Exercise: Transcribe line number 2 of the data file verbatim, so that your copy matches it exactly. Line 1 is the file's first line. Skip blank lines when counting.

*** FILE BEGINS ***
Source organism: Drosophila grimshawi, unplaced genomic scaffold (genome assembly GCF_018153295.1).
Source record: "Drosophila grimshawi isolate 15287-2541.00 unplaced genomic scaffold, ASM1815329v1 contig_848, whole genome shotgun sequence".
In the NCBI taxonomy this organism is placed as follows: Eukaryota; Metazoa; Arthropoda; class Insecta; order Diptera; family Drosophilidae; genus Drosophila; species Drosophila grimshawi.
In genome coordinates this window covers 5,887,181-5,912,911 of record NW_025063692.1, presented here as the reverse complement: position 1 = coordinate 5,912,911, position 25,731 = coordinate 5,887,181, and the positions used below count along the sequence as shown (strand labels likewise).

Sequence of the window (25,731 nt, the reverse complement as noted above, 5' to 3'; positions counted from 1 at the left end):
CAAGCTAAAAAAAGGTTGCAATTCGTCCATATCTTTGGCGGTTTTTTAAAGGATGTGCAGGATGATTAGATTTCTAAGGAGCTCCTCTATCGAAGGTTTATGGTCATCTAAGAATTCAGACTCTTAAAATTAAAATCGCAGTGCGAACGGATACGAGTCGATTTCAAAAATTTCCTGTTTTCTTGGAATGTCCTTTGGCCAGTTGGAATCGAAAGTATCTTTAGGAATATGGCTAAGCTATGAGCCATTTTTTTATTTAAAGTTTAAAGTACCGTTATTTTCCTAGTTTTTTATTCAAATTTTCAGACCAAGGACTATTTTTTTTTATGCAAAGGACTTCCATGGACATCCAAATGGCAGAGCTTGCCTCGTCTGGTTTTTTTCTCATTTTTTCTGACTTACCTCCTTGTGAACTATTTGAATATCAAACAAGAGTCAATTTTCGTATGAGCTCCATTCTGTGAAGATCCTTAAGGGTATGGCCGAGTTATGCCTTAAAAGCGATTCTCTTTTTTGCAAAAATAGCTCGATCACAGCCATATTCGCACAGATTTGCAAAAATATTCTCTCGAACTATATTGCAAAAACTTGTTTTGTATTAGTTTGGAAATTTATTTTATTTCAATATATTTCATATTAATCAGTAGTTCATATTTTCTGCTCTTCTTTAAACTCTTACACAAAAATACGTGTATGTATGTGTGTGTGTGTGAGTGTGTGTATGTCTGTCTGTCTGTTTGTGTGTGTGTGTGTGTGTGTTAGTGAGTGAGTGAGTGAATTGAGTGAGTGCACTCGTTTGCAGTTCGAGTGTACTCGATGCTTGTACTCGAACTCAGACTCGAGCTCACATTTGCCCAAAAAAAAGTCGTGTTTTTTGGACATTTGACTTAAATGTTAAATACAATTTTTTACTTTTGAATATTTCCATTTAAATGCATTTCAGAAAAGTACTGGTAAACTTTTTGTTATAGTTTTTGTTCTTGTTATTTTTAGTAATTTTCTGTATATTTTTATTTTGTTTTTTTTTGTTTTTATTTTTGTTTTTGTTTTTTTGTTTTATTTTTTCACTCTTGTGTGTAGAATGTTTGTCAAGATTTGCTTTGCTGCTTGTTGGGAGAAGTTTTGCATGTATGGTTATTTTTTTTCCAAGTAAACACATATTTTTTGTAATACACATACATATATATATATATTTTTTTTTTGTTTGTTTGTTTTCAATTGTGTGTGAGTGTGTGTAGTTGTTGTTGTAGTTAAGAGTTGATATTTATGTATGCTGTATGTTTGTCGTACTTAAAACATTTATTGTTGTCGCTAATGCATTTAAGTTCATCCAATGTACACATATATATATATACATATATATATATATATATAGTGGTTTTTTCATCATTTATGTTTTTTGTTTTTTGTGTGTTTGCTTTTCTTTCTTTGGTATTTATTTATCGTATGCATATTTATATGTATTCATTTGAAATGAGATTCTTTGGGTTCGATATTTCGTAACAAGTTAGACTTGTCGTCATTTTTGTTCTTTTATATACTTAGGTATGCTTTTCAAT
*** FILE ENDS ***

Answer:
Source record: "Drosophila grimshawi isolate 15287-2541.00 unplaced genomic scaffold, ASM1815329v1 contig_848, whole genome shotgun sequence".